Continuing from last issue, Don Diego and the Mexican patrol have arrived in Antiguo Camino.  While taking their rest and making plans to search the town for the fugitive Agueros brothers, they are suddenly attacked by the townfolk!
The soldiers are quickly overwhelmed and only a few escape the Inn, including Don Diego, who decides it's time to change clothes and continue the fight as Zorro.  As the remaining Mexican troops fight for their lives while being chased through the town, the Captain takes refuge in the church, only to discover to his horror the strange trappings of the Cthulhu cult within.
Meanwhile, at the seashore, the fate of the rest of the Agueros gang is revealed as brothers Murillo and Mathias witness them being bound to stakes as the priestess begins a strange ritual.  The captured Mexican troops are likewise brought to the shore and bound to stakes.
In town, Zorro and a Mexican Lieutenant he has rescued fight their way toward the seashore, where they hear the loud chanting of the ritual.  As they arrive, they are horrified to find a legion of grotesque creatures coming from the sea and devouring the screaming prisoners alive!
To be continued. . .
This lead-up to the final issue is mostly action, which I can easily see the writer is more comfortable with than the two more dialogue-heavy issues that have come before.  Unfortunately, once again this entirely throws out the whole "Impending Dread" trademark Lovecraft style one would expect in a story advertising itself as (and I quote):  "This series celebrates the swashbuckling heroics of Zorro and the impending dread of H.P. Lovecraft in a unique and terrifying tale!"
Instead, all breaks loose and it's nonstop monster-ific action as the villagers become basically a zombie horde attacking the Mexican patrol and creatures rise from the sea to rip the prisoners apart in full color, with nothing left to the imagination (Did I mention before that this comic is NOT for kids?  There's a pretty good bucket of gore splashed across this issue in particular).
At least on the art side of things, the colors have greatly improved over the first couple of issues.
Wait.  Lovecraft Zombies? Oh, never mind.  "Villagers"
Overall, this issue is almost completely action, and actually resembles a zombie attack story more than anything "Lovecraftian".  It's not a terrible story, and the scenes with Zorro have plenty of swash and buckle to them, but in my extremely humble opinion, American Mythology sort of wasted whatever Cthulhu license they have here on a gore-fest featuring Zorro stabbing zombies/villagers.



COVER: Puis Calzada
I really like the colors and the gritty determination of Zorro as he fights for his life.  I'd say this one is the best cover of the four, in my extremely humble opinion.  I think Zorro's facial expression is what really sells this one.  I haven't mentioned it before, but I REALLY like American Mythology's Gold and Red Zorro logo.  It really pops on these covers, and especially on this one.
Continuing from last issue, Zorro and Lieutenant Marquez frantically try to rescue the few remaining Mexican soldiers as grotesque sea creatures devour their comrades.  The villagers catch up to the pair and Zorro commands Marquez to save who he can while he fights them off.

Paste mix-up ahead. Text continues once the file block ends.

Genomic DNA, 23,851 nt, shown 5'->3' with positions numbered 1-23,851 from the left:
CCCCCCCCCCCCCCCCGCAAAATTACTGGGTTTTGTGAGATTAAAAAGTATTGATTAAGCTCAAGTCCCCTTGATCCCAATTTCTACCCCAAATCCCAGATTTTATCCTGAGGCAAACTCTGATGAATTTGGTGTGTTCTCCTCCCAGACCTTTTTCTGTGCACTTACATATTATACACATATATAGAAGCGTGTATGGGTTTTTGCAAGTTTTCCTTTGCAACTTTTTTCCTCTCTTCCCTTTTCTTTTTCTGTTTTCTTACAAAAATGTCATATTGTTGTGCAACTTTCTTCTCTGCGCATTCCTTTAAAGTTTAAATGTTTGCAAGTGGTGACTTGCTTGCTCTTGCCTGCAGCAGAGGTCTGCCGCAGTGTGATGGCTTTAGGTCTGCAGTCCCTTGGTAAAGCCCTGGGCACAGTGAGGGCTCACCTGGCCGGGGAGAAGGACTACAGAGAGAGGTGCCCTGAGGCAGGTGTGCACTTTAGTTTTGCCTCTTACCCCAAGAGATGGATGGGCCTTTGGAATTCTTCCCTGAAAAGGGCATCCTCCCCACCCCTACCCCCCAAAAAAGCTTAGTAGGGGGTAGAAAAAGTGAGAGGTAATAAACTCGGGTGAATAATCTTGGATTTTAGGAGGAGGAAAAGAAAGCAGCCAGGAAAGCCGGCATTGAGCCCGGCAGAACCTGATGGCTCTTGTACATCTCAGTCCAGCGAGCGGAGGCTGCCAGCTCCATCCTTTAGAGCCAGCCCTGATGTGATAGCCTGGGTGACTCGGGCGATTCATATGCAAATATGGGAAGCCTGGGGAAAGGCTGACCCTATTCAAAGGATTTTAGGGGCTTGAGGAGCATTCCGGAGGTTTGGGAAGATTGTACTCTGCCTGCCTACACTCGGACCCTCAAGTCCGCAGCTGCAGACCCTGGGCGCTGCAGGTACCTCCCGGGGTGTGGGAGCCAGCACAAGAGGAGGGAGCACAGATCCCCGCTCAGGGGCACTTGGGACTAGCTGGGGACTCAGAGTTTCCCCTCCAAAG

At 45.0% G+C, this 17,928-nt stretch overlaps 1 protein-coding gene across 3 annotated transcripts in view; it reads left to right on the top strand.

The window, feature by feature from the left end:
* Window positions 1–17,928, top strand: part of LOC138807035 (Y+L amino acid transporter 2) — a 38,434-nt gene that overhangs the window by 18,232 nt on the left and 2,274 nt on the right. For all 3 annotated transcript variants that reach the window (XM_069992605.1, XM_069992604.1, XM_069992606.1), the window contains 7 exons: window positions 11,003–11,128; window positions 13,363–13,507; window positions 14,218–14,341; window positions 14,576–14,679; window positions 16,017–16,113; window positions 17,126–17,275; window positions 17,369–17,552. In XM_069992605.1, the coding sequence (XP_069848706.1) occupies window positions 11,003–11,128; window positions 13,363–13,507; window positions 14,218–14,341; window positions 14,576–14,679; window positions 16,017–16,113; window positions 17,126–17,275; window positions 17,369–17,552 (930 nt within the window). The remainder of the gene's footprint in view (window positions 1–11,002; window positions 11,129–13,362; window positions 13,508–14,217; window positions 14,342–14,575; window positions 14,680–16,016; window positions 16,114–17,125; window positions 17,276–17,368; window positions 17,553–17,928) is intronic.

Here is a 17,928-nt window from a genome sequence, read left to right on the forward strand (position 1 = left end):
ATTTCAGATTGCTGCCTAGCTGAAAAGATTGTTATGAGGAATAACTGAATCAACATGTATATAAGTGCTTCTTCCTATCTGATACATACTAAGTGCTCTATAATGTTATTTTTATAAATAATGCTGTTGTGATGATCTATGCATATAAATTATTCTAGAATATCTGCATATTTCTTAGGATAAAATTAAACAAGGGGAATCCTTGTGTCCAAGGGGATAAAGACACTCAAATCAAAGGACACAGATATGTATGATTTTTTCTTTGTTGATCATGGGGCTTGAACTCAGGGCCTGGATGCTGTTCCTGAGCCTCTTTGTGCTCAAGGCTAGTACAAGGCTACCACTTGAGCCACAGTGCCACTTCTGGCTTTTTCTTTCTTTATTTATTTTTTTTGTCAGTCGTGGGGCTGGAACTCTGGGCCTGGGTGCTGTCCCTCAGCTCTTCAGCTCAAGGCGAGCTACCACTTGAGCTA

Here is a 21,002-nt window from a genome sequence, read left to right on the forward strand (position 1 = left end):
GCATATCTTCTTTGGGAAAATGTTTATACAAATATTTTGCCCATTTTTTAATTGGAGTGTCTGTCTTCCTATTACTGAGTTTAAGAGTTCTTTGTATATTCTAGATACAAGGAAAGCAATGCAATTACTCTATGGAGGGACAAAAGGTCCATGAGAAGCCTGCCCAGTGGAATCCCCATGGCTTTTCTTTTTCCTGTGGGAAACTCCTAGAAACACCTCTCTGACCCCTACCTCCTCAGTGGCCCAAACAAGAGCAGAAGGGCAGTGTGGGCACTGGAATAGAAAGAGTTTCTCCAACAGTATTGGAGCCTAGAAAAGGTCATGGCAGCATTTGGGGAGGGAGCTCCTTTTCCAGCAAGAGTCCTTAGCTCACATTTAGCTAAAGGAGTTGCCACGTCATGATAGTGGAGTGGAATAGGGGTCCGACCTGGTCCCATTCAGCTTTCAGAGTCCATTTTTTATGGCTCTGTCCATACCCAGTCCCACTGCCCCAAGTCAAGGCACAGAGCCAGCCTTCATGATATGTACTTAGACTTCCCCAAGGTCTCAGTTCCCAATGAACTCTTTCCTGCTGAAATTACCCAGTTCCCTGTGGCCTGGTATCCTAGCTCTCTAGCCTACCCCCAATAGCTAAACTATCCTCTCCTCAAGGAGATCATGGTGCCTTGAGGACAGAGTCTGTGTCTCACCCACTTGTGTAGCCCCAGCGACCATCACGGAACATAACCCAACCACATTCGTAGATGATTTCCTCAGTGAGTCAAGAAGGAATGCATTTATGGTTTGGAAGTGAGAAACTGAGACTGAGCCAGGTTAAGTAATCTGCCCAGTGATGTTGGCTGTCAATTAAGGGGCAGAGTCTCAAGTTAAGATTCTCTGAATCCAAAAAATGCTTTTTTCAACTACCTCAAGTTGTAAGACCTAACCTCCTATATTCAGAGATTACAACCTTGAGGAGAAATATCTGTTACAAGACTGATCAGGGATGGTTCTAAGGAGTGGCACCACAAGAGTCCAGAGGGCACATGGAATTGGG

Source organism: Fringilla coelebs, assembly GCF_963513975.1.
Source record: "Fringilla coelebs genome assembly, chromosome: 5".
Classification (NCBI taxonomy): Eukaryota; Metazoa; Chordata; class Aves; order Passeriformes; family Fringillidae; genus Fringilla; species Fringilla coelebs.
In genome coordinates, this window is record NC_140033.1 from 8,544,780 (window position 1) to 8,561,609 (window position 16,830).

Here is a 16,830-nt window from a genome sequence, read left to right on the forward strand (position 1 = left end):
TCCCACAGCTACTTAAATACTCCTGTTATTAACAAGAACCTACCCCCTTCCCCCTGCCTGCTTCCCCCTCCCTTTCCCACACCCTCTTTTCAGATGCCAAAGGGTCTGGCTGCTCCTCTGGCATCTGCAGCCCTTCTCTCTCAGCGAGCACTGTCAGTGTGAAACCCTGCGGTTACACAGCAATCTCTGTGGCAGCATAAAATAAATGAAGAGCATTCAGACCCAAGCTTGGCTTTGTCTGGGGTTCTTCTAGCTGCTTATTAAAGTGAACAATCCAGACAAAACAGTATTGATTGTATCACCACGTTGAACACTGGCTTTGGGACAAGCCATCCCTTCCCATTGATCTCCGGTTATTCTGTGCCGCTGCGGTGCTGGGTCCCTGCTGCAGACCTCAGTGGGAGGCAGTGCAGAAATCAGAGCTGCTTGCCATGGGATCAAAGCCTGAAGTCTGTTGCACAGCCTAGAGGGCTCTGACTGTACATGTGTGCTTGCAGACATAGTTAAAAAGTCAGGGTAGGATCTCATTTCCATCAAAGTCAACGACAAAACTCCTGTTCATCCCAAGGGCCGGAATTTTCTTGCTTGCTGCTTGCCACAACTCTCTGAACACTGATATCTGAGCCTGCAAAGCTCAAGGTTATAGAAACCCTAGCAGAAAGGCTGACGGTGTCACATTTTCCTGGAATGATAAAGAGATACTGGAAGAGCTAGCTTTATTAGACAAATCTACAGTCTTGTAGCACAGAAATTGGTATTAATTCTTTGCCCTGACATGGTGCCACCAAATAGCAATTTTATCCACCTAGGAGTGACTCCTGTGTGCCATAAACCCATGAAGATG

As the battle rages by the seashore, the reinforcements Captain Eugenio sent for arrive.  The Captain takes command and they ruthlessly sweep through the village, killing anyone standing in their way.
Hearing the gunfire coming from the village, Mathias Agueros and the Priestess of the Cthulhu cult know that their time in Antiguo Camino is through.  They use the stolen gemstone and perform a ritual that turns Murillo Agueros into a hulking monstrosity, then make their escape from the doomed village.
Zorro confronts the thing that used to be Murillo, distracting it from attacking the soldiers in the village.  A brutal battle ensues and Zorro barely manages to prevail. . .defeating the eldritch monster, but unable to prevent Mathias and the Priestess from escaping.
In the end, Zorro. . .back in his guise of Don Diego. . .rides away from the carnage in the streets of the village as the Mexican soldiers brutally slaughter everyone they find.  He reflects that Zorro's justice is for the people. . .but not THESE people.
The End.
Alrighty then.  Here we are at the grand finale of this thing.
This final issue was pretty much all-out action and fighting as Zorro faces down the creatures summoned by the Cthulhu Priestess and Mathias.  It's not bad, for what it is, but what it ain't (like I've already said) is Lovecraft by any means.
There IS a token attempt to link this tale as sort of a prequel to one of Lovecraft's best known stories, "The Shadow Over Innsmouth", but the connection is weak at best.  
The art in this issue steps up a notch, showing a definite improvement over previous issues in both form and color.  There are actually a few really good little sequences here and there, like Murillo's transformation into an inhuman creature (shown below).  It's a bit of a shame that it took until the final issue for the artist to really find his feet, though.
Overall, this story ends on a note of non-stop action.  It's a decent ending, even though the attempt to connect it with a more famous Lovecraft story seems a bit weak and flimsy, considering there's barely been any real effort to evoke any of Lovecraft's signature style through the rest of the story.